Before I tell you about my local owl viewing, let me share with you the Minnesota Ornithologists Union's web report on the current owl influx.
As of Jan. 15 more than 1,700 great grays, 300 northern hawk and 300 boreal owls had been documented. The first great gray owl sighting for the 2004-05 winter season was called into the MOU Rare Bird Alert on Aug. 17. There were three August records, one September record and several more in the first week of October. It wasn't known if these were resident birds. In November, large numbers of northern owls began hunting along roads in central St. Louis County, especially in the Sax-Zim Bog area.
Elements contributing to stress can be different among owls. Great grays and northern hawk owls feed primarily on meadow voles. When their populations crash it stresses the owls. Meadow voles breed throughout the winter while tunneling under the snow. They can breed at two months of age, and with an adequate food supply and proper habitat, their numbers can explode.
James Duncan has monitored small mammal populations in the Roseau Bog area of northwestern Minnesota since 1986. The populations in the fall of 2004 were the lowest recorded since 1992. Not coincidentally, in the winter of 1991-92 record numbers of great gray (196) and northern hawk (142) owls were reported in Minnesota. In that same winter only three boreals were noted.
A similar invasion appears to be happening this year. Last year had more typical numbers of thirty-five great grays, six northern hawk and one boreal owl.
With an irruption comes the probability of unusually plumaged birds being reported. This winter both partially albinistic and melanistic great gray owls have been sighted. Check out the MOU web site to see fantastic photos of both.
Albinism in great gray owls is discussed in "Albinism in the Great Gray Owl and Other Owls" by Alaja and Mikkola. The authors note that although total and/or incomplete albinism has been reported in 13 different owl species, the great gray is the only species with more than five published records.
Perhaps unprecedented was a melanistic great gray owl that was seen east of the town of Cotton. This bird was described by Mark Alt as "all-black, with a charred appearance, with no lighter streaking noticeable. It was one of the most striking birds I have ever seen against a backdrop of snow covered white birches."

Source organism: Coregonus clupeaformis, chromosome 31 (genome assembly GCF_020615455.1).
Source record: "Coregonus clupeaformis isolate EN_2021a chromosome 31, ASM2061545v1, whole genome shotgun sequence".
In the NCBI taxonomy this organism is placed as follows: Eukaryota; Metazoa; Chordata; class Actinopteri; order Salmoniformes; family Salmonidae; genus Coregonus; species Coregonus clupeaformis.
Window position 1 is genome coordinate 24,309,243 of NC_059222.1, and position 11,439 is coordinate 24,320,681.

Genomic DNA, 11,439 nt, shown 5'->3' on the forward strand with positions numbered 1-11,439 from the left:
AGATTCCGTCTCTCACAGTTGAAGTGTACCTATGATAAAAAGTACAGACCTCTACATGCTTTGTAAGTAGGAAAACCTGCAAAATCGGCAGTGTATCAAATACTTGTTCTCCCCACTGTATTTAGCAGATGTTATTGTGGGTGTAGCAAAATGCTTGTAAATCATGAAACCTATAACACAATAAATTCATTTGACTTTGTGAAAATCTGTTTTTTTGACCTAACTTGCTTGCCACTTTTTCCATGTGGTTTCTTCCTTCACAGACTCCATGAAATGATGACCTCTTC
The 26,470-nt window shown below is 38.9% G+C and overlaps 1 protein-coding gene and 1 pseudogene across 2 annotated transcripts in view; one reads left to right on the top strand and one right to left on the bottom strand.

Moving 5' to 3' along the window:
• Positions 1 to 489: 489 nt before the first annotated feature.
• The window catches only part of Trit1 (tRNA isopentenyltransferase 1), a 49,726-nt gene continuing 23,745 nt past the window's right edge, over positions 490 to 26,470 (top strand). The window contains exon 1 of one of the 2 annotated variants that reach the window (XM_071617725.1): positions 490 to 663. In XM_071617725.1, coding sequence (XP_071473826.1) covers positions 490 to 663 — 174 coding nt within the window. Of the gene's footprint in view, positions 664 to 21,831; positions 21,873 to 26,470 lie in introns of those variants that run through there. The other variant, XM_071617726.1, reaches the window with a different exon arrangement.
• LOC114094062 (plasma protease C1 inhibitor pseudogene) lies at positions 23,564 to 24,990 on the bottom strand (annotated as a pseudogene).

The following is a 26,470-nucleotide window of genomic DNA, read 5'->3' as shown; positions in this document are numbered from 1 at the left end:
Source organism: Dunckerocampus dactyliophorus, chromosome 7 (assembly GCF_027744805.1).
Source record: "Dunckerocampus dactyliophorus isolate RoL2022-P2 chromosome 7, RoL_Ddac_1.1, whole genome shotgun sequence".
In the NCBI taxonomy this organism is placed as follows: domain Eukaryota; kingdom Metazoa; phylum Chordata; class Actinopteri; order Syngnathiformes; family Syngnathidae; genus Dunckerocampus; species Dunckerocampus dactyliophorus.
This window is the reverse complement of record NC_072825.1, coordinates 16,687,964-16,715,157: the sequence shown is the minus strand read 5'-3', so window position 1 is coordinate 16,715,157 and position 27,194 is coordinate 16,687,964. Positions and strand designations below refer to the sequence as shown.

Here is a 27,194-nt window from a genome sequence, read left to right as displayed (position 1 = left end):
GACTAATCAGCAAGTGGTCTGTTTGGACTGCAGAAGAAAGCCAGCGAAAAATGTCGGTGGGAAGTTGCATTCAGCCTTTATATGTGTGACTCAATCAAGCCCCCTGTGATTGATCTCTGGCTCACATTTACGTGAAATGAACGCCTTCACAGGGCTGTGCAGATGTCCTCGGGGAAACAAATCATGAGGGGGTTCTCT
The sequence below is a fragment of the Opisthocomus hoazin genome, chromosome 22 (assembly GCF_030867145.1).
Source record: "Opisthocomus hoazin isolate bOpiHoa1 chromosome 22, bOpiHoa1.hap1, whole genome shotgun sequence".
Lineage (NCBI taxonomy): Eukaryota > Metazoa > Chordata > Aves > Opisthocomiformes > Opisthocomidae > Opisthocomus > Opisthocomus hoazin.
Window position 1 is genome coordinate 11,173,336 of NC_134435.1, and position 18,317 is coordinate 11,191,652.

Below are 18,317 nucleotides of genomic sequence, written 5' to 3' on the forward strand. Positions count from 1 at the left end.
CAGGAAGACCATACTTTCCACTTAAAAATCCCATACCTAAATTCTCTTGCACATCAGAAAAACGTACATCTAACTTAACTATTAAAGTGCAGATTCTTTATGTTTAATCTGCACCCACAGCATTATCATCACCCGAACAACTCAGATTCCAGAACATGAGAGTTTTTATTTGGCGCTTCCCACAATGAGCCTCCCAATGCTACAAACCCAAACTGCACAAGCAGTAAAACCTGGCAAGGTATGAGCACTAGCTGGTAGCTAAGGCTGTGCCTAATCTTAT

Now, a note about sightings closer to home. More than 200 great grays have been recorded from northern Aitkin County by a single party of birders in one day. Warren Nelson reports that the largest concentrations of owls have been along Aitkin County Road 18, County Road 10 north of County 18 to State Highway 200 and then west on 200 to just west of the Rabey tree farm, and along Highway 169 from County 18 north to Hill City. Great grays have also been found south of these areas of general concentrations.
To the north, Christine Lupella recently saw a great gray between Crosslake and Pine River. This week I saw a barred and two great grays east of Backus, including a gray right along the road at the junction of Minnesota Highways 64 and 371.
Birders Terri Botz and Bill Brown have been patrolling the roadways and reported a couple of grays on Cass County 2 west of Pine River. They also saw 14 great grays in one outing along Minnesota Highways 64 and 87 (west) heading toward Badoura.
On Jan. 23 we ventured out in that direction to try to match their luck. We spotted one northern hawk owl and a northern shrike, but no great grays. It was very windy and I believe the wind drove the owls back from the open roads and into more sheltered evergreens.
We continued up Highway 64 nearly to Akeley and turned onto Hubbard County 12/Cass County 6/Lower Ten Mile Road scouring the landscape for birds to no avail. About a mile before Ten Mile Road reaches Highway 371, we spotted a great gray perched on a utility post.
Our subdued giggling, gawking and photographing continued for several minutes before we quietly left the scene. Watch for owls as you drive about, but in your enthusiasm don't become a road hazard. Be mindful of vehicles traveling behind you, signal, slow down and then pull off the highway onto a safe location before attempting to look at the birds.
Be respectful of the owls. Don't interrupt their hunting and don't flush them from their perches. Most northern owls are not accustomed to people or cars. Let's not make them leery of us by scaring them. And let's try to minimize the chances of owls colliding with our vehicles by being alert to their presence during this invasion and driving cautiously in areas where owls may be flying low alongside and crossing roads.
Andrea Lee Lambrecht, naturalist & outdoor writer, may be reached at email@example.com
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